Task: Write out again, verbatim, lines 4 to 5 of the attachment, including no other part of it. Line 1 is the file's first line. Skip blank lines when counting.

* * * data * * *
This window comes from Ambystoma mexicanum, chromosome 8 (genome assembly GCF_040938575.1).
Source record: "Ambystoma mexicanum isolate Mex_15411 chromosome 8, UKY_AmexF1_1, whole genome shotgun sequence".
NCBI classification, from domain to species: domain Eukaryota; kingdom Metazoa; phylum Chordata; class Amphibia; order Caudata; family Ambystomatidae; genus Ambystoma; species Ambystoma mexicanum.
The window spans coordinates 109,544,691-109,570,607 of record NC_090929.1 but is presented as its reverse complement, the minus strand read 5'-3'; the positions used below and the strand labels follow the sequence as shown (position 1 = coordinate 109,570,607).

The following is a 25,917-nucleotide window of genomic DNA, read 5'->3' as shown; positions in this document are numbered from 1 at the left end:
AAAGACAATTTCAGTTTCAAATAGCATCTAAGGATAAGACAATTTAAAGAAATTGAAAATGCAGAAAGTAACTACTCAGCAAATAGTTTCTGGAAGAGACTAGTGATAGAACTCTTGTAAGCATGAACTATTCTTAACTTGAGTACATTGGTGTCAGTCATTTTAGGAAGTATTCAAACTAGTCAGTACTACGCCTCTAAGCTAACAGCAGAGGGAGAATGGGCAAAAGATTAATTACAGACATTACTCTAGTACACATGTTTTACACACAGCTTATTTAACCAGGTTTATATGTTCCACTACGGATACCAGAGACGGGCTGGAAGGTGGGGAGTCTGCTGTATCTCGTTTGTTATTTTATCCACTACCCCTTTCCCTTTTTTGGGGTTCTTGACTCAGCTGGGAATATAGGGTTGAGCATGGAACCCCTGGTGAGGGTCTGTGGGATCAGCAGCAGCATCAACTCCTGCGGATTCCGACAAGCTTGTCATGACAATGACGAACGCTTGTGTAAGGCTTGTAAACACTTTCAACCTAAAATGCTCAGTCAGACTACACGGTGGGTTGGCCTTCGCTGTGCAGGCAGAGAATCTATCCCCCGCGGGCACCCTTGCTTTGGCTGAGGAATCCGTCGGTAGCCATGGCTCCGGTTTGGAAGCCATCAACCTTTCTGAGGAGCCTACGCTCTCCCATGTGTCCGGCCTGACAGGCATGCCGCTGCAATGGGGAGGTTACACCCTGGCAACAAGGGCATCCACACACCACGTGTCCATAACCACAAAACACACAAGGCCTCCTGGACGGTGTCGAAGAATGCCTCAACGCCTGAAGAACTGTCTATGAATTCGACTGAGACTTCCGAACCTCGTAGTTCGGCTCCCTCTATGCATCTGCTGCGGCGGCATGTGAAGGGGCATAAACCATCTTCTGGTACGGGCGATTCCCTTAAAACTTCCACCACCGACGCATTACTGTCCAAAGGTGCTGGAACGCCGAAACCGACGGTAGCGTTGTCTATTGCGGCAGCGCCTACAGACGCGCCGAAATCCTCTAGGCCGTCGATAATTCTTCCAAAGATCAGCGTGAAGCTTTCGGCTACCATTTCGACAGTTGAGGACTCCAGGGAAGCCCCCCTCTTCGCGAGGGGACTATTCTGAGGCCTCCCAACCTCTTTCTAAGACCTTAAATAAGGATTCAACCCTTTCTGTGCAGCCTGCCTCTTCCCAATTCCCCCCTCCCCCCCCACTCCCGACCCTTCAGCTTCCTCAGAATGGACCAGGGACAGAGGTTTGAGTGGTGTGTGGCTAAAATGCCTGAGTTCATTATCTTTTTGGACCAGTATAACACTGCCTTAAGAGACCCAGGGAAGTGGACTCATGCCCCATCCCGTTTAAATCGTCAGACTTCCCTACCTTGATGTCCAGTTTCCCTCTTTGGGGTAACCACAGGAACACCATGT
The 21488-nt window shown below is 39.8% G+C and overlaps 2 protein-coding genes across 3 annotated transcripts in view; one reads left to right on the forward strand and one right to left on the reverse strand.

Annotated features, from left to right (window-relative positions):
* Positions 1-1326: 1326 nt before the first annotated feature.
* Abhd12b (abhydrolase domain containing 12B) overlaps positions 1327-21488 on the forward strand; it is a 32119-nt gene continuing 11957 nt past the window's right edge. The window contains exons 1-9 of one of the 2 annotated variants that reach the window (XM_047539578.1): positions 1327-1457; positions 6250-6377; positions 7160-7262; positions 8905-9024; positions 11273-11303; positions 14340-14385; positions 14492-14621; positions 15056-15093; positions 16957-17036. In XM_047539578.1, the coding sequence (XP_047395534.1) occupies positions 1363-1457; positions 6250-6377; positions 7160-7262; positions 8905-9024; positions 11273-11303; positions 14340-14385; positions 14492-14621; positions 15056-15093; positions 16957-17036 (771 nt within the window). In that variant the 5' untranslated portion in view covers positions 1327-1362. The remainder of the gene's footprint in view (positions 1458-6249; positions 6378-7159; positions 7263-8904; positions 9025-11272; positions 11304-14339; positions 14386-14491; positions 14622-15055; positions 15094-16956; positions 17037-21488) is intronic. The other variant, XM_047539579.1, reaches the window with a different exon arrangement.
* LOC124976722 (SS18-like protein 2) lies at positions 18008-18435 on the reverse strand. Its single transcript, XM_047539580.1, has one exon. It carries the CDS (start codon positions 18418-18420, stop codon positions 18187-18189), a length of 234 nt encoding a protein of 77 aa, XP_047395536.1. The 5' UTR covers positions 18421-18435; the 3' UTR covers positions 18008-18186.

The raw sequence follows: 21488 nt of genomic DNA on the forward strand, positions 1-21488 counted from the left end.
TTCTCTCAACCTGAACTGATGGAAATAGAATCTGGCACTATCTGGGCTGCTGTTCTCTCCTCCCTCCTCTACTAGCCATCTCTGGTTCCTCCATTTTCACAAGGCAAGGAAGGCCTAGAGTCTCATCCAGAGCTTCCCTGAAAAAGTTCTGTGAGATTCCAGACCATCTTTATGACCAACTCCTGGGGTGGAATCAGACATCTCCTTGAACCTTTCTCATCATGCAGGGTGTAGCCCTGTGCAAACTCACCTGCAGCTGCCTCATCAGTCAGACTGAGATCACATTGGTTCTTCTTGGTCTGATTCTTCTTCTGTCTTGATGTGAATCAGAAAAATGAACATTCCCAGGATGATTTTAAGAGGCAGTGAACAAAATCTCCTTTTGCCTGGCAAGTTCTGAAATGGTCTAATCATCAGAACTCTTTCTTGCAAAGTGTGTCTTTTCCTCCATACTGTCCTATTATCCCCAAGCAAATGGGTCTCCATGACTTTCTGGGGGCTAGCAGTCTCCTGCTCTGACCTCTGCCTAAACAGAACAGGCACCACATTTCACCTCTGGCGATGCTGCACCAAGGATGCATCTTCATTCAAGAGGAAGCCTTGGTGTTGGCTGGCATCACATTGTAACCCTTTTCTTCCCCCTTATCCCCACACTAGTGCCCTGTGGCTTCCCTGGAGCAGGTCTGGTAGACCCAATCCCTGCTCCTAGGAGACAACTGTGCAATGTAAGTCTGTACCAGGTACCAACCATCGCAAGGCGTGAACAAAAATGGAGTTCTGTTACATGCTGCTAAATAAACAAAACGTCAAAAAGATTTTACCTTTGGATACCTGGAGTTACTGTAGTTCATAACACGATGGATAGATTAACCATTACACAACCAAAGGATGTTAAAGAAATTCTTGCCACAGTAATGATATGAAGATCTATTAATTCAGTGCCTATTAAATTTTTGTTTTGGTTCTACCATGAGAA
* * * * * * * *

The window spans coordinates 109,544,691-109,570,607 of record NC_090929.1 but is presented as its reverse complement, the minus strand read 5'-3'; the positions used below and the strand labels follow the sequence as shown (position 1 = coordinate 109,570,607).

The following is a 25,917-nucleotide window of genomic DNA, read 5'->3' as shown; positions in this document are numbered from 1 at the left end: